The Cavalier Daily Alumni Association has launched a history project aimed at compiling the recollections of past staff members and publishing them, first on this web site. As designed, this will be the web version of an oral history project. We intend to edit very lightly and post these reminiscences more or less as written. We hope to get enough memoirs to give a fairly detailed account of the CD’s evolution over the years.
It is hoped that the essays will convey the flavor and the humor of working for the CD along with basic information about how it was published. In order to assure that the reminiscences cover common ground and present some factual data, the project’s editors have compiled a list of nine questions they would like each respondent to address in his or her essay (See below). It’s not necessary, however, to answer the questions in order, and good anecdotes that aren’t responsive to the questions are encouraged.
The following memoirs have been submitted to date:
- Moving To the Newcomb Hall Basement, 1992 by Lisa Guernsey
- CD Lifestyles, 1989–92 by Kim Ramsey
- The Demise of the Media Board and the Birth of the CDAA, 1979–83 by Rick Neel
- Couric Wins Earth Momma Award Twice, 1974–78 by PJ Boatwright, III
- Finally Taken Seriously, 1969–73 by Steve Wells
- Women join the CD, 1970–1972 by Holly Smith
- Years of Upheaval, 1966–70 by Bob Cullen
- Censorship and Dean Runk, 1963–67 by Dick Dyas
- Pogo, Peanuts, and Carroll’s Tea Room, 1954–58 by Tom Hawley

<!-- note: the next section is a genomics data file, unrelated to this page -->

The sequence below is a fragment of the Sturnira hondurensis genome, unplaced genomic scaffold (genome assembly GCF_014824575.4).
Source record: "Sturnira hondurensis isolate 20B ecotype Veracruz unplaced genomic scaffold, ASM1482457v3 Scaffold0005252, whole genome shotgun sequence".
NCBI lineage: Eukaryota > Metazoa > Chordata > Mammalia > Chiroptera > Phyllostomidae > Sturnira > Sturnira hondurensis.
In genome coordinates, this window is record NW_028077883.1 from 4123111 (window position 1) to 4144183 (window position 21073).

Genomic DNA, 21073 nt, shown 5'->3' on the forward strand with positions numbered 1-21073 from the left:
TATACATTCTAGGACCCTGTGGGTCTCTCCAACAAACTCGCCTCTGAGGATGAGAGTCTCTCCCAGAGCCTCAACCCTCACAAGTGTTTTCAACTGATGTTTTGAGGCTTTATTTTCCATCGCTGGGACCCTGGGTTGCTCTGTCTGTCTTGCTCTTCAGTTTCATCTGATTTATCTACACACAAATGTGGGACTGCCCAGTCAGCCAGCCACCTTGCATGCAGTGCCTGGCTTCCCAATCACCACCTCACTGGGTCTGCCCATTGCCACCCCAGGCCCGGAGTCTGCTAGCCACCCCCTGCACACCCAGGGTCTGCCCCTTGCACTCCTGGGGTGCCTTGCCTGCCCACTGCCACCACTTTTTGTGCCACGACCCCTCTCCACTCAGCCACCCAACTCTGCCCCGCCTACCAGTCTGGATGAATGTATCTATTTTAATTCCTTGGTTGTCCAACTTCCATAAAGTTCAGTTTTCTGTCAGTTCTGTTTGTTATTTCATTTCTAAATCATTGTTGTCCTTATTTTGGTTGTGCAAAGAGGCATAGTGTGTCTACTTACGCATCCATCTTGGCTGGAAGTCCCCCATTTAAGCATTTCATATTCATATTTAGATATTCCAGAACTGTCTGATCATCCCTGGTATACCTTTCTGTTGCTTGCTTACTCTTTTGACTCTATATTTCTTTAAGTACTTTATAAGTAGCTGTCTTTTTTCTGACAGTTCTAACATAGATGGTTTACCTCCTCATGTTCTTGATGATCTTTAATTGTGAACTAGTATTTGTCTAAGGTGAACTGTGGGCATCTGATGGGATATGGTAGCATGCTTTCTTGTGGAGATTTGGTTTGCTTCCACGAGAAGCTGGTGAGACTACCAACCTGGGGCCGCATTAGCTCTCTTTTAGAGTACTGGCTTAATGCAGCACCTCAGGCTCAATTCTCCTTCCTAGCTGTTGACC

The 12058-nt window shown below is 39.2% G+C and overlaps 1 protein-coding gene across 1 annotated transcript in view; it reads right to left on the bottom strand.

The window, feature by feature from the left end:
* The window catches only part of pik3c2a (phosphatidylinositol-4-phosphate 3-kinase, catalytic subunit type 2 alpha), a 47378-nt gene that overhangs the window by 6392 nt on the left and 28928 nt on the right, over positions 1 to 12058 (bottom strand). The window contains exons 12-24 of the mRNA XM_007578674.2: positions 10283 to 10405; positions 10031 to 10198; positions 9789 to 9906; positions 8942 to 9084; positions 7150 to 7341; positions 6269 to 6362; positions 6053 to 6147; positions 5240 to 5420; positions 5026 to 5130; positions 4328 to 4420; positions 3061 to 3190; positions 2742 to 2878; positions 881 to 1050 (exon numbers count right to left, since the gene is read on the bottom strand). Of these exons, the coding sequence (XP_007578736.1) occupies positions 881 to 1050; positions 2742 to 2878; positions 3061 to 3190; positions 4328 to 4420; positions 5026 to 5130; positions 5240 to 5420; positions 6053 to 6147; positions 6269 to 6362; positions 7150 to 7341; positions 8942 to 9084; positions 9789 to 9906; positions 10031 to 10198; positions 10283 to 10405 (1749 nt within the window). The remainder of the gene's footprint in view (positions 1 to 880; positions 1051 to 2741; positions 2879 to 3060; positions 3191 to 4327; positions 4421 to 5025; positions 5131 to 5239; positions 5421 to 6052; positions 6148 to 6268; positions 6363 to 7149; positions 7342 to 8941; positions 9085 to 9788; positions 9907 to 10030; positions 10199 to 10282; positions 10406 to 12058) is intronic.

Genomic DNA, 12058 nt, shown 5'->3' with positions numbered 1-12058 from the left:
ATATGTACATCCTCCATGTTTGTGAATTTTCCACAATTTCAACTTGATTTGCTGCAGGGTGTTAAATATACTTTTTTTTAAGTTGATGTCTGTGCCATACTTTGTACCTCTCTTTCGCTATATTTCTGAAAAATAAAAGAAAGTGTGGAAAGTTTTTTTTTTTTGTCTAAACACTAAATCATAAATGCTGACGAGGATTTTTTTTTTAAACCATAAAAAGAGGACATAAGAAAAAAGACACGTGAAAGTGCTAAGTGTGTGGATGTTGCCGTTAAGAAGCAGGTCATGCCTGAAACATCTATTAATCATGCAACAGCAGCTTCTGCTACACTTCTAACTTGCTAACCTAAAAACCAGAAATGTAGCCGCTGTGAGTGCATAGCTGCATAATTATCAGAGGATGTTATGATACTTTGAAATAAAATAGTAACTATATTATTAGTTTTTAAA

- Thanks Only to Mr. Jefferson’s Influence, 1949–51 by John Rybolt
Now it’s your turn!
Here are the guideline questions:
- What were your active years on the CD? What jobs did you do?
- Where was the paper’s office located during those years? What was it like
- Where was the CD printed and what technology was used? What were the technological innovations during those years, if any?
- How many times a week did the paper appear during your tenure? How many pages? What size pages?
- What was the structure of the managing board? Who were the managing board members in your time? How were they selected? If they were elected, what were the politics of election? Did fraternity connections play a major role?
- Did any of your colleagues on the staff go on to fame in journalism or another profession?
- What can you say about the paper’s financial condition during your tenure? Were salaries paid, and, if so, how much? Did the paper receive a subsidy from the Student Activities Fund or some similar fund?
- What were the paper’s relations with the University administration like during your tenure? What issues arose in this arena?
- What were the major events the paper covered during your tenure? What were its most important editorial stands?
Responses should be in essay form and take into account the questions above. However, any good anecdotes are encouraged, even if they are not on point with the questions. Answers should be sent via email to email@example.com. The questions are also available as a Word document, which can then be modified and attached to an email when you are ready to send it.
Thank you in advance for your time and responses!